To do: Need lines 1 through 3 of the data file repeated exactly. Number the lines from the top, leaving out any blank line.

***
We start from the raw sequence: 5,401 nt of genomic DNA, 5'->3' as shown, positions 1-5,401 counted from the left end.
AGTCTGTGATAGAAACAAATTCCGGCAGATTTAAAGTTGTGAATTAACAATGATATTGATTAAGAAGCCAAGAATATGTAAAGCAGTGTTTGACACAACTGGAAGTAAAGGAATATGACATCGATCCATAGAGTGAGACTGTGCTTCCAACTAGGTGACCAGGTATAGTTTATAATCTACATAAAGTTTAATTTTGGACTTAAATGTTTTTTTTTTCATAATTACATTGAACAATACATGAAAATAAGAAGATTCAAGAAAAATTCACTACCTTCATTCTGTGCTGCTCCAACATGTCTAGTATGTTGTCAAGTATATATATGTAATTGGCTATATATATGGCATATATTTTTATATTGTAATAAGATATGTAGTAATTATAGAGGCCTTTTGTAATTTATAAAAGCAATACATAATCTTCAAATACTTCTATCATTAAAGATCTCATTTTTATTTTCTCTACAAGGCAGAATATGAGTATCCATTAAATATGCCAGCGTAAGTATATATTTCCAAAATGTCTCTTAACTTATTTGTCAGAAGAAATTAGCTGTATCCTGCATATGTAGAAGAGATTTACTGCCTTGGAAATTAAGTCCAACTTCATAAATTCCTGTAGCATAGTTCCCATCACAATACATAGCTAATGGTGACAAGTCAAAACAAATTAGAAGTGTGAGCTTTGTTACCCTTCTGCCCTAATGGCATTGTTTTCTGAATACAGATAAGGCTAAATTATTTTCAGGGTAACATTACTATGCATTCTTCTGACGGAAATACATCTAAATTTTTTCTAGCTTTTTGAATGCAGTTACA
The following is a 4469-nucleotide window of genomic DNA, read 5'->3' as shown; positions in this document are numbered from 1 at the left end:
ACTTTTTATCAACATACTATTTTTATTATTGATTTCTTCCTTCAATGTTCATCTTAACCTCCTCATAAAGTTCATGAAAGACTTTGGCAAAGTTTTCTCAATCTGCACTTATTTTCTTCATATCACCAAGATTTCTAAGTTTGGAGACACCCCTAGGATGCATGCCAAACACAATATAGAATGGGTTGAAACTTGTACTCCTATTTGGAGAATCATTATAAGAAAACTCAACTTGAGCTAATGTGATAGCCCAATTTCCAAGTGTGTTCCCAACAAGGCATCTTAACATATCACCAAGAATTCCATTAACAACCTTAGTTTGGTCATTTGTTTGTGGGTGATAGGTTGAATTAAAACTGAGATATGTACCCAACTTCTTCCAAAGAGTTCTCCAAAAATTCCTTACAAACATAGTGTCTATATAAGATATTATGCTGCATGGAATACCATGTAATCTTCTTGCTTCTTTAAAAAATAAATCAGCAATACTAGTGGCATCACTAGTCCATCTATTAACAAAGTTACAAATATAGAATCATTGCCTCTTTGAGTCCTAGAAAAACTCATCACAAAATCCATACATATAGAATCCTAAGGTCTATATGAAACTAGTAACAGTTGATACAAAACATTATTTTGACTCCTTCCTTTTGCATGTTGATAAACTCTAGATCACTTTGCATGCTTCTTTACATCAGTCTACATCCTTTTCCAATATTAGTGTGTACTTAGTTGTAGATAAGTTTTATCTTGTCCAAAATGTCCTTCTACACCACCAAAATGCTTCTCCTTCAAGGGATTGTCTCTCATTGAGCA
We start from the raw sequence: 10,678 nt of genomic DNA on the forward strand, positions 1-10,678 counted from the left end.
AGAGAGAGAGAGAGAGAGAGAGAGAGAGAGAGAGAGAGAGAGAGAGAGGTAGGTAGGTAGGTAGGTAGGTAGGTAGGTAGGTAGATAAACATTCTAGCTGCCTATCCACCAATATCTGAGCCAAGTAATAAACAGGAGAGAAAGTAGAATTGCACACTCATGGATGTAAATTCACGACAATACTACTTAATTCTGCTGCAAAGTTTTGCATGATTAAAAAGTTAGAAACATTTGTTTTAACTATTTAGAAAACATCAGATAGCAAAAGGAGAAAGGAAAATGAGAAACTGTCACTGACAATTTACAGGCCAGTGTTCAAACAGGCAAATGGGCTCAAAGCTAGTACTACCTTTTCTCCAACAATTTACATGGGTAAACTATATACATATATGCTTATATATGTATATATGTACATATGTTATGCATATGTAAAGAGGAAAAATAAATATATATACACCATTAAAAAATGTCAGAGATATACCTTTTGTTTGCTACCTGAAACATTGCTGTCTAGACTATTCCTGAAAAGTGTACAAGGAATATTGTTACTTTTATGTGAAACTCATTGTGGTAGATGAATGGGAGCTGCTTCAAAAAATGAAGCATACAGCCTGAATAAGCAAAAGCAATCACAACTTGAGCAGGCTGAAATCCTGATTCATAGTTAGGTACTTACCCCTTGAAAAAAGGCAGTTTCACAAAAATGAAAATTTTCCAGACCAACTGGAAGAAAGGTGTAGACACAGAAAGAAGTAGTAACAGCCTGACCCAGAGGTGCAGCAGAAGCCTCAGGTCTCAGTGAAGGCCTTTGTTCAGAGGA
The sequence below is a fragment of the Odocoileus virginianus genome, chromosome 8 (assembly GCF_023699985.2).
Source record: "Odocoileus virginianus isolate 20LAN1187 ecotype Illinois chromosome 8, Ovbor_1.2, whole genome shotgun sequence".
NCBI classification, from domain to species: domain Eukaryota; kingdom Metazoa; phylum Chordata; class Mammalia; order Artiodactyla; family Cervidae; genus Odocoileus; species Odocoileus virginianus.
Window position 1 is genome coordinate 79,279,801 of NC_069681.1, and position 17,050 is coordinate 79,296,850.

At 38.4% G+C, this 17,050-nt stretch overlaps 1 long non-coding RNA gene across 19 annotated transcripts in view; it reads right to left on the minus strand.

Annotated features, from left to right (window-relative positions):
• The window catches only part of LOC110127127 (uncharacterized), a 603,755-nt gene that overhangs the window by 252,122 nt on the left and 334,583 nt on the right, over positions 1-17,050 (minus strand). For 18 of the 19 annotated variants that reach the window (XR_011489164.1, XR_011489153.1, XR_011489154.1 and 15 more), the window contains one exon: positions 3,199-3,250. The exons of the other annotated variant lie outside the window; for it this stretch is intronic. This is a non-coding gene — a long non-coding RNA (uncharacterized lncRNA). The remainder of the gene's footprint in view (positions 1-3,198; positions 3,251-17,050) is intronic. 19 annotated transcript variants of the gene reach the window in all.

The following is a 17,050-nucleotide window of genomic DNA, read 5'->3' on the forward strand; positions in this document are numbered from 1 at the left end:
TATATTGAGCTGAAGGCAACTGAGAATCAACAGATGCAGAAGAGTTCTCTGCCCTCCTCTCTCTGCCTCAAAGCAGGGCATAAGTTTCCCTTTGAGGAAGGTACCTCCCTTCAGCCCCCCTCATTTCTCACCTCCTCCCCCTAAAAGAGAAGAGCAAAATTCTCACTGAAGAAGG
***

We start from the raw sequence: 5,401 nt of genomic DNA, 5'->3' as shown, positions 1-5,401 counted from the left end.
AGTCTGTGATAGAAACAAATTCCGGCAGATTTAAAGTTGTGAATTAACAATGATATTGATTAAGAAGCCAAGAATATGTAAAGCAGTGTTTGACACAACTGGAAGTAAAGGAATATGACATCGATCCATAGAGTGAGACTGTGCTTCCAACTAGGTGACCAGGTATAGTTTATAATCTACATAAAGTTTAATTTTGGACTTAAATGTTTTTTTTTTCATAATTACATTGAACAATACATGAAAATAAGAAGATTCAAGAAAAATTCACTACCTTCATTCTGTGCTGCTCCAACATGTCTAGTATGTTGTCAAGTATATATATGTAATTGGCTATATATATGGCATATATTTTTATATTGTAATAAGATATGTAGTAATTATAGAGGCCTTTTGTAATTTATAAAAGCAATACATAATCTTCAAATACTTCTATCATTAAAGATCTCATTTTTATTTTCTCTACAAGGCAGAATATGAGTATCCATTAAATATGCCAGCGTAAGTATATATTTCCAAAATGTCTCTTAACTTATTTGTCAGAAGAAATTAGCTGTATCCTGCATATGTAGAAGAGATTTACTGCCTTGGAAATTAAGTCCAACTTCATAAATTCCTGTAGCATAGTTCCCATCACAATACATAGCTAATGGTGACAAGTCAAAACAAATTAGAAGTGTGAGCTTTGTTACCCTTCTGCCCTAATGGCATTGTTTTCTGAATACAGATAAGGCTAAATTATTTTCAGGGTAACATTACTATGCATTCTTCTGACGGAAATACATCTAAATTTTTTCTAGCTTTTTGAATGCAGTTACA
The following is a 4469-nucleotide window of genomic DNA, read 5'->3' as shown; positions in this document are numbered from 1 at the left end: